Rushabh Dhapodkar | R&D Engineering Series – Interview 3 of 6
Who is Rushabh Dhapodkar?
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Rushabh Dhapodkar 00:18
Taking the company to the next step, so people people like to see new product, something new or something edgy, or they like to be like, Hey, this is the new cool thing which is happening.
Aaron Moncur 00:42
Hello, and welcome to the being an engineer Podcast. Today we’re speaking with Rushabh Dhapodkar, a mechanical engineer who has held several r&d roles and is currently working at a company called leggett and Platt, a furniture and home furnishings manufacturer. Rushabh, thank you so much for joining us today on the show.
Rushabh Dhapodkar 01:02
Thank you so much, Aaron. Thank you for having me. I’m excited to be here. Great.
Aaron Moncur 01:06
Great. All right. So first question. This is like the typical the standard, being an engineer start off question, what made you decide to become an engineer?
Rushabh Dhapodkar 01:16
I love solving problems. And I love solving problems which solve people people’s problems. So something working on products, any products, which which makes your life easy. That’s what inspired me to become an engineer.
Aaron Moncur 01:34
Growing up, were there problems that you remember specifically where you solve to them? And you thought, Oh, that was so fun this like, I would like to do that for a job.
Rushabh Dhapodkar 01:44
Oh, yes. So I like I usually, the birthday gifts, which I received were like Lego products, or any cars or anything which was assembled like puzzles and stuff. So after working on that, and on those little projects, like a child, I grew up with an ability to like, do problem solving. And when you when you work on something, and you see that legal set coming together, or the car coming together, or the puzzles fitting at the right spot, that gives you a that gives me a satisfaction. So yes, totally that. That’s yeah,
Aaron Moncur 02:27
I think all the engineers out there can relate to the thrill that we experienced when the the Legos go together where the puzzle pieces go together, right? Like, yeah, we did it solved it. Yeah, yeah. All right. Well, this is episode three of six of a series that we’re doing specifically on r&d. So most of the questions will focus on that topic. And to start off, do you think of yourself specifically, as an r&d engineer, or just generally an engineer? And what even do you think is the difference between the two?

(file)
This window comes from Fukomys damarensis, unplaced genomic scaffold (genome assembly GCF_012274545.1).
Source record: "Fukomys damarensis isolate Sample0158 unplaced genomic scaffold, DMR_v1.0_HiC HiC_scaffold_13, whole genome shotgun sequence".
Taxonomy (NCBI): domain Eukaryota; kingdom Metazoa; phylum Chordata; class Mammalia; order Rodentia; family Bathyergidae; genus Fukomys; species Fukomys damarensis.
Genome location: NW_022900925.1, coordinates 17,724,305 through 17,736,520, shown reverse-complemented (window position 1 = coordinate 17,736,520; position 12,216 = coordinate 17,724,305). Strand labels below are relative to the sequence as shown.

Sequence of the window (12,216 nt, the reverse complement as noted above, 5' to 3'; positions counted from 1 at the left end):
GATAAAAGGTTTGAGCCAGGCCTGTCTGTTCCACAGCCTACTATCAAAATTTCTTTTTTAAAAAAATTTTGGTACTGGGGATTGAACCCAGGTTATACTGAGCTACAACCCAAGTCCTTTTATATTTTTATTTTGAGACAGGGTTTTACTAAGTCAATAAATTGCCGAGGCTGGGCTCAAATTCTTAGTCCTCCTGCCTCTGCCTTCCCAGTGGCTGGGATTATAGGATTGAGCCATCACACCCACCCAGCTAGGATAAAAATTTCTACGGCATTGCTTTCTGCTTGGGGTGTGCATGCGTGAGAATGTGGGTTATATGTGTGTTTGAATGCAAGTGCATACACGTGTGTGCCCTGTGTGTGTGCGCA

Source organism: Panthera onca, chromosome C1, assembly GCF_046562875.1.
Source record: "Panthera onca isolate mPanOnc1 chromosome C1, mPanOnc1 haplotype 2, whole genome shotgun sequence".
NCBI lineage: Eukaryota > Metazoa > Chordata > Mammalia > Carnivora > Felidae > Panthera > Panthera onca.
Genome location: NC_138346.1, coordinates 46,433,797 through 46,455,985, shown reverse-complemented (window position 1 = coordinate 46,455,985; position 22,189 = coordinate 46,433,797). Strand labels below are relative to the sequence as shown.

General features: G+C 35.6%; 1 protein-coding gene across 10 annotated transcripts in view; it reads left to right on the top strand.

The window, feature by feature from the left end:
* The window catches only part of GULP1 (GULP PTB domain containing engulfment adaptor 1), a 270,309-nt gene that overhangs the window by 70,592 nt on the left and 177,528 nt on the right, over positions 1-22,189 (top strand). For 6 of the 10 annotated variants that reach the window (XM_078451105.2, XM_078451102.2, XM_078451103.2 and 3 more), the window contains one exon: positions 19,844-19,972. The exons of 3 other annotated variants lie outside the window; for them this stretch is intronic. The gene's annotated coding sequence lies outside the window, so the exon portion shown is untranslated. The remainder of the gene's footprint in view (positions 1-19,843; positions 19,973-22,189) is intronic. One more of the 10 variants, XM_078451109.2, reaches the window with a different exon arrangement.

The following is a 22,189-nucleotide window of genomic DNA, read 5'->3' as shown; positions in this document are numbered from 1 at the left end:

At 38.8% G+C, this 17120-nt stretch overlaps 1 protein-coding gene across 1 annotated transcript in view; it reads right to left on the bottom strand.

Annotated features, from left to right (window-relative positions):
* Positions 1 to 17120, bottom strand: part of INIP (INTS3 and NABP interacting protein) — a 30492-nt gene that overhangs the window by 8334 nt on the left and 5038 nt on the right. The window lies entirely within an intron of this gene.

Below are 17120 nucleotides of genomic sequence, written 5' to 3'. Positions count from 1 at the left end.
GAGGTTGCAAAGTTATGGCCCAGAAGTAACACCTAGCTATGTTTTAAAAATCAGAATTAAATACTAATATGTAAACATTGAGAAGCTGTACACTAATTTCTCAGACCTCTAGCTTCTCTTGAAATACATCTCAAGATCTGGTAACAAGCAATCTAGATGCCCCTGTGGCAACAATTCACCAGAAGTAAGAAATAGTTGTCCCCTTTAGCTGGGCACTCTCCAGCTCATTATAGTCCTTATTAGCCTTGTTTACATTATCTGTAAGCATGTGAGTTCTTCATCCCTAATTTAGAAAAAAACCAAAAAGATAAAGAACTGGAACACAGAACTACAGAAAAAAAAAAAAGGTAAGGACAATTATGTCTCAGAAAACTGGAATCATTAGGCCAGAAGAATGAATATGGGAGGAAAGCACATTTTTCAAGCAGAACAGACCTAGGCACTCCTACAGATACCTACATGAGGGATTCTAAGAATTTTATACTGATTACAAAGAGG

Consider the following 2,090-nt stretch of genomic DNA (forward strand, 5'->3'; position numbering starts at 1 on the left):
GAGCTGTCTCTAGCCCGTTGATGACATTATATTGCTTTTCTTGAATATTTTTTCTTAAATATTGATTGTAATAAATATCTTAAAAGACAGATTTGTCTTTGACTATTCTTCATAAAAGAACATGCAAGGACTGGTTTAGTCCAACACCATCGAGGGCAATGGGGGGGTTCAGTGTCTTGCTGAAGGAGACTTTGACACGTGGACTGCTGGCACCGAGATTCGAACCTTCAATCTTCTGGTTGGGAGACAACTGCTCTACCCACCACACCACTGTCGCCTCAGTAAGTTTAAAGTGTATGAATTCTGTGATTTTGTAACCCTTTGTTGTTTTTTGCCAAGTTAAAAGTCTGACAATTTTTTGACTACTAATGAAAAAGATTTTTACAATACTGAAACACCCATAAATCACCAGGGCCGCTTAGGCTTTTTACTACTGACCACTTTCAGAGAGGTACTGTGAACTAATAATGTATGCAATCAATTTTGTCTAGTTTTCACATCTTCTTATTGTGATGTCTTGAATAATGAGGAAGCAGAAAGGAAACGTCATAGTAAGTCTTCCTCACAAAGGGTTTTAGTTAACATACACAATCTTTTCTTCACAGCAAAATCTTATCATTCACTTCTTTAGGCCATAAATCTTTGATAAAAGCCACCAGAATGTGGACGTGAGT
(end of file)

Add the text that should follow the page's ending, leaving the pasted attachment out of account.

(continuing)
Rushabh Dhapodkar 03:04
So I, I think of, I think of myself as an engineer, who does r&d job. So it’s a combination of I work in the r&d department. So it’s a combination of the commercial products, as well as the r&d products. So we are working on the prototypes, innovations, what would be the next big thing for the company to be in the market. And on the other side, we are also thinking of how we are taking our existing products to become like commercialized and just grow their supply chain or availability over the market to a mass to mass people. So it’s a combination of both I would say 5050.
Aaron Moncur 03:47
Yeah, that that makes sense. How, how do you define r&d, engineering? What’s What’s the definition in your mind?
Rushabh Dhapodkar 03:56
So r&d engineering, according to me would be utilizing the existing materials or ideas or products of the company, and combining them with upcoming technologies to see how they fit together for the upcoming products in the market. So taking the company to the next step as people, people like to see new product, something new or something edgy, or they like to be Hey, this is a new cool thing, which is happening in the automobile market or furniture market, in my case, our cell phones. So an r&d engineer puts together tries tests, all those things, and hopefully something comes out of it. Yeah,
Aaron Moncur 04:42
hopefully read something. Yeah, something new. Yeah. So based on your experience in r&d environments, what are some of the challenges like the common challenges that you seem to run into, over and over?
Rushabh Dhapodkar 04:57